Archives

Cider Salon #3 – Sources, Methods, and Musings (October 18th, 2018)

Share

Maybe you'd like to watch a documentary about the Wrecking Crew ...

Maybe you’d like to watch a documentary about the Wrecking Crew …

You don’t know what will happen at a Cider Salon. Put interesting, engaged people together with other interesting, engaged people – there’s no way to know what will happen.

How was the third Salon? Very high percentage of musicians, including a jazz saxophonist was taught anthropology for years.

We talked Little House on the Planet, we talked the Wrecking Crew, we talked local politics. We talked leadership of the Peekskill Arts Alliance. We talked about communication across political divides and a new LHOP storyline.


The Wrecking Crew is a 2008 American documentary film directed by Denny Tedesco.

“Music lovers will be astonished at the influence The Wrecking Crew wielded over rock and pop music in the 1960s and early 1970s. These unsung instrumentalists were the de-facto backing band on hit records by The Beach Boys, Phil Spector, Frank Sinatra, Nancy Sinatra, Sonny & Cher, Elvis, The Monkees and many more. These dedicated musicians brought the flair and musicianship that made the American “West Coast Sound” a dominant cultural force around the world.”

MagPictures.com/thewreckingcrew

Maybe you'd like to read "A Colony in a Nation"

Maybe you’d like to read “A Colony in a Nation”

Over the weekend I read a book we talked about at the Salon by “a journalist who talked to people in Ferguson other people wouldn’t have talked to.” A Colony in a Nation by Chris Hayes

“America likes to tell itself that it inhabits a postracial world, yet nearly every empirical measure–wealth, unemployment, incarceration, school segregation–reveals that racial inequality has barely improved since 1968, when Richard Nixon became our first “law and order” president. With the clarity and originality that distinguished his prescient bestseller, Twilight of the Elites, Chris Hayes upends our national conversation on policing and democracy in a book of wide-ranging historical, social, and political analysis.”

Indiebound.org/book/9780393254228

Maybe you'd like to read In Search of the Primitive ...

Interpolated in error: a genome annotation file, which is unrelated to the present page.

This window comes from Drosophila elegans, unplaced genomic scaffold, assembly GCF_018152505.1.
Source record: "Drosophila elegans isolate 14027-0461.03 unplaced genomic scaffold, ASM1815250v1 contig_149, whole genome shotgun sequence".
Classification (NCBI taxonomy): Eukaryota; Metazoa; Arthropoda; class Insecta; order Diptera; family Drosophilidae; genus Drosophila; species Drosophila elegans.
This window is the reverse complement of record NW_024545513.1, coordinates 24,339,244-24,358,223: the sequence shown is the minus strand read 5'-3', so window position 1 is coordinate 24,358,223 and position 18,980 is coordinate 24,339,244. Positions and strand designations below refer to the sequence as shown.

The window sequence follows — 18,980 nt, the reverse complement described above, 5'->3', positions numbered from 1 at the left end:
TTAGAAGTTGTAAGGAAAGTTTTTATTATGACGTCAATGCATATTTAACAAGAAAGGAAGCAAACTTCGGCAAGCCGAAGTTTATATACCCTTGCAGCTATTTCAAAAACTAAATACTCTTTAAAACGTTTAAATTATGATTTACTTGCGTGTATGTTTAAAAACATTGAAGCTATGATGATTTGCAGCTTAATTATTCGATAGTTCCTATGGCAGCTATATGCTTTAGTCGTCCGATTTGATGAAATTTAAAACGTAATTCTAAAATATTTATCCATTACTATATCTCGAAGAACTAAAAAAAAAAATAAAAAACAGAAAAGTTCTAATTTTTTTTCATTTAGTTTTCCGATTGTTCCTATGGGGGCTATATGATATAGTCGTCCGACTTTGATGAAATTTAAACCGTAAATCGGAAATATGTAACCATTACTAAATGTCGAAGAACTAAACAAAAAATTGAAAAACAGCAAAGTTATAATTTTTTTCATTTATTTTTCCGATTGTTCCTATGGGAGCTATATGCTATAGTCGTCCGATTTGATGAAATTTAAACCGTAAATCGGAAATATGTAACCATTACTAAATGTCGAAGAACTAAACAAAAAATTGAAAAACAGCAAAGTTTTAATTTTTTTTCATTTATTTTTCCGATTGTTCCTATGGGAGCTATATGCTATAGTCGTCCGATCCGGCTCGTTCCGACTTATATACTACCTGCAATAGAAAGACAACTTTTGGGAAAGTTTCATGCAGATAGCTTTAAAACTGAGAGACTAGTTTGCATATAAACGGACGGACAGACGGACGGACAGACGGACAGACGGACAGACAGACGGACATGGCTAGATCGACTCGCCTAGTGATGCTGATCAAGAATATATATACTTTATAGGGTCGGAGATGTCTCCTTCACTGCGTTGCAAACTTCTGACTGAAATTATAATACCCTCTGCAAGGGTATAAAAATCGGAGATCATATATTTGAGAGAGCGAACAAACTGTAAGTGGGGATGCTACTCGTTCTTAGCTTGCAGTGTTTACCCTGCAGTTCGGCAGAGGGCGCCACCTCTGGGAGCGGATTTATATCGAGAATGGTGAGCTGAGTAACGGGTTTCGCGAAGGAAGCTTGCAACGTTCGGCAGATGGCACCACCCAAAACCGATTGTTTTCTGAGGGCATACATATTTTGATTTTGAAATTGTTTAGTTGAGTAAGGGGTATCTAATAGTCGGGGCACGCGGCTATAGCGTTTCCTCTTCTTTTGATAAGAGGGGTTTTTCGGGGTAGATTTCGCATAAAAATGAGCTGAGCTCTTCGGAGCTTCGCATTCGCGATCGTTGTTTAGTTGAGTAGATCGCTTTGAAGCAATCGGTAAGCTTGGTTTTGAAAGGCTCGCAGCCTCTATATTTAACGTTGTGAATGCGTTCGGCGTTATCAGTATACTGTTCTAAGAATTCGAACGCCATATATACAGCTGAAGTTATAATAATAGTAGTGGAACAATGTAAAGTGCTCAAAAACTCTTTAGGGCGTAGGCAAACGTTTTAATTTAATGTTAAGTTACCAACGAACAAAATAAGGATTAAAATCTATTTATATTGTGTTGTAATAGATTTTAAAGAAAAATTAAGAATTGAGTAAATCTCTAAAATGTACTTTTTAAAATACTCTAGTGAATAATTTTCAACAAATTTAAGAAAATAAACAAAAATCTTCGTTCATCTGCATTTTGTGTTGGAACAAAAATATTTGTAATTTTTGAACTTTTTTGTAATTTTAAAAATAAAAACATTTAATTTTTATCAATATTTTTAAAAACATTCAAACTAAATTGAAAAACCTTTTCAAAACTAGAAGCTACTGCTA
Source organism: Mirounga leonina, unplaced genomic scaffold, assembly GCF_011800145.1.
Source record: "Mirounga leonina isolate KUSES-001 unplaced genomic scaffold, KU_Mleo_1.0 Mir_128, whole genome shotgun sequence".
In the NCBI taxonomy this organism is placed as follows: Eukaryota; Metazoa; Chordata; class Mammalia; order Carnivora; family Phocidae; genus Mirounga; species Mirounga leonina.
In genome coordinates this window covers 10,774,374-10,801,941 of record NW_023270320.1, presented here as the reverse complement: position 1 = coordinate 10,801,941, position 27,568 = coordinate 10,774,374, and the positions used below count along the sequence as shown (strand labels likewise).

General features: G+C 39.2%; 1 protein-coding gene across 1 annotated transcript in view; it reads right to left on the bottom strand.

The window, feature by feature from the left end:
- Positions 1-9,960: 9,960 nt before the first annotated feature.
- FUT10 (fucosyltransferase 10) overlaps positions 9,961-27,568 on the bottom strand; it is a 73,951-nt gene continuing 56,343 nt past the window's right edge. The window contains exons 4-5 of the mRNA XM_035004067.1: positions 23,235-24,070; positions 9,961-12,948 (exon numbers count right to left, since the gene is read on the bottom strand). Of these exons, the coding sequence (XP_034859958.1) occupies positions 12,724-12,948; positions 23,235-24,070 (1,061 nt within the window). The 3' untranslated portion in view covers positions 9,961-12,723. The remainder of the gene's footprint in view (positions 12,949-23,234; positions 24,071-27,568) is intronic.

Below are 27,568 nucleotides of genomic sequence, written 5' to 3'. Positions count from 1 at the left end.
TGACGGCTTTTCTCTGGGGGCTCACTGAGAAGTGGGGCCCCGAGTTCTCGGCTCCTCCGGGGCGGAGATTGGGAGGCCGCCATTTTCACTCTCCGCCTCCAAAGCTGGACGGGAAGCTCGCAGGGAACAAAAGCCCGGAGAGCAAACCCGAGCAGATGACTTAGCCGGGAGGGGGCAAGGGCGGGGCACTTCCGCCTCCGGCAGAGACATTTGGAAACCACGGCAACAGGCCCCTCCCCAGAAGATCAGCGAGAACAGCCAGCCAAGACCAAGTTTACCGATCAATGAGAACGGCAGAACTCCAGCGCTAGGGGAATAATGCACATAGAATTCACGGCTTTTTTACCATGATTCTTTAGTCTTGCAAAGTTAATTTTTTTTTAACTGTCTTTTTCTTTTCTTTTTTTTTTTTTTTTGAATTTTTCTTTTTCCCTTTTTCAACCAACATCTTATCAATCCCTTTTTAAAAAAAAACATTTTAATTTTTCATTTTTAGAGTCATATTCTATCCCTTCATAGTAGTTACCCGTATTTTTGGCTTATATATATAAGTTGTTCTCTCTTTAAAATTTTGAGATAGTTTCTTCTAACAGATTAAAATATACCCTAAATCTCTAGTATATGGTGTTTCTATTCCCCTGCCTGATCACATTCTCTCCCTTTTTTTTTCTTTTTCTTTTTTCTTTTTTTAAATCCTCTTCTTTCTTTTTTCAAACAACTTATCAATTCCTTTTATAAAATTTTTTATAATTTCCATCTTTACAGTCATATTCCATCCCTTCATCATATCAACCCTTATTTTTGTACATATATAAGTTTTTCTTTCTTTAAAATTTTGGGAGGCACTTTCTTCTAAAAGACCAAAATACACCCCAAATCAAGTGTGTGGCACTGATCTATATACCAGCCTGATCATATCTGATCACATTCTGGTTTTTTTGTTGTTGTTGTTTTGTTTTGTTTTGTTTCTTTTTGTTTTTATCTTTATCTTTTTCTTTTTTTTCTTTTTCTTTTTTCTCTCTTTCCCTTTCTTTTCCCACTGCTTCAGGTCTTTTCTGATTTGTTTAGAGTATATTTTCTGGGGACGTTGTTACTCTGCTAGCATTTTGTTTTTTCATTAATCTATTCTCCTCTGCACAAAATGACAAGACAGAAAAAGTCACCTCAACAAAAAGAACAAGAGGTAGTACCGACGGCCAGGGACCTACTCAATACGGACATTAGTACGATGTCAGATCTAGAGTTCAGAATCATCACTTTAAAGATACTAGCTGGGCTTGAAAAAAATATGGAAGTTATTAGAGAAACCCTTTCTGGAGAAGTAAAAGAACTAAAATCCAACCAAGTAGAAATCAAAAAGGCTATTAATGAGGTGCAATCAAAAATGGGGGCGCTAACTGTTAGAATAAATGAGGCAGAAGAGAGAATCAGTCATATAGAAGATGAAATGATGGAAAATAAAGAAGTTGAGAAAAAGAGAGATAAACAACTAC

Maybe you’d like to read In Search of the Primitive …

In Search of the Primitive by Stanley Diamond

“Anthropology is a kind of debate between human possibilities-a dialectical movement between the anthropologist as a modern man and the primitive peoples he studies. In Search of the Primitive is a tough-minded book containing chapters ranging from encounters in the field to essays on the nature of law, schizophrenia and civilization, and the evolution of the work of Claude Levi-Strauss.”

Indiebound.org/book/9780878555826

Maybe you'd like to read Cows, Pigs, Wars, and Witches: The Riddles of Culture ...

Maybe you’d like to read Cows, Pigs, Wars, and Witches: The Riddles of Culture …

Cows, Pigs, Wars, and Witches: The Riddles of Culture by Marvin Harris

“One of America’s leading anthropolgists offers solutions to the perplexing question of why people behave the way they do.
Why do Hindus worship cows? Why do Jews and Moslems refuse to eat pork? Why did so many people in post-medieval Europe believe in witches?”

Indiebound.org/book/9780679724681

Maybe you’d like to read Culture against Man … (notice how there’s USA in colored letters, right in the name of the book!)

Maybe you’d like to read Culture against Man … (notice how there’s USA in colored letters, right in the name of the book!)

Culture Against Man by Jules Henry

“Culture Against Man is a 1963 book-length ethnography by anthropologist Jules Henry of his native United States culture. The book is presented in three parts: American life and its institutions, discussion on child-rearing, and discussion on nursing homes.”

Goodreads.com/book/show/2071611.Culture_Against_Man

Leave a Reply

You can use these HTML tags

<a href="" title=""> <abbr title=""> <acronym title=""> <b> <blockquote cite=""> <cite> <code> <del datetime=""> <em> <i> <q cite=""> <s> <strike> <strong>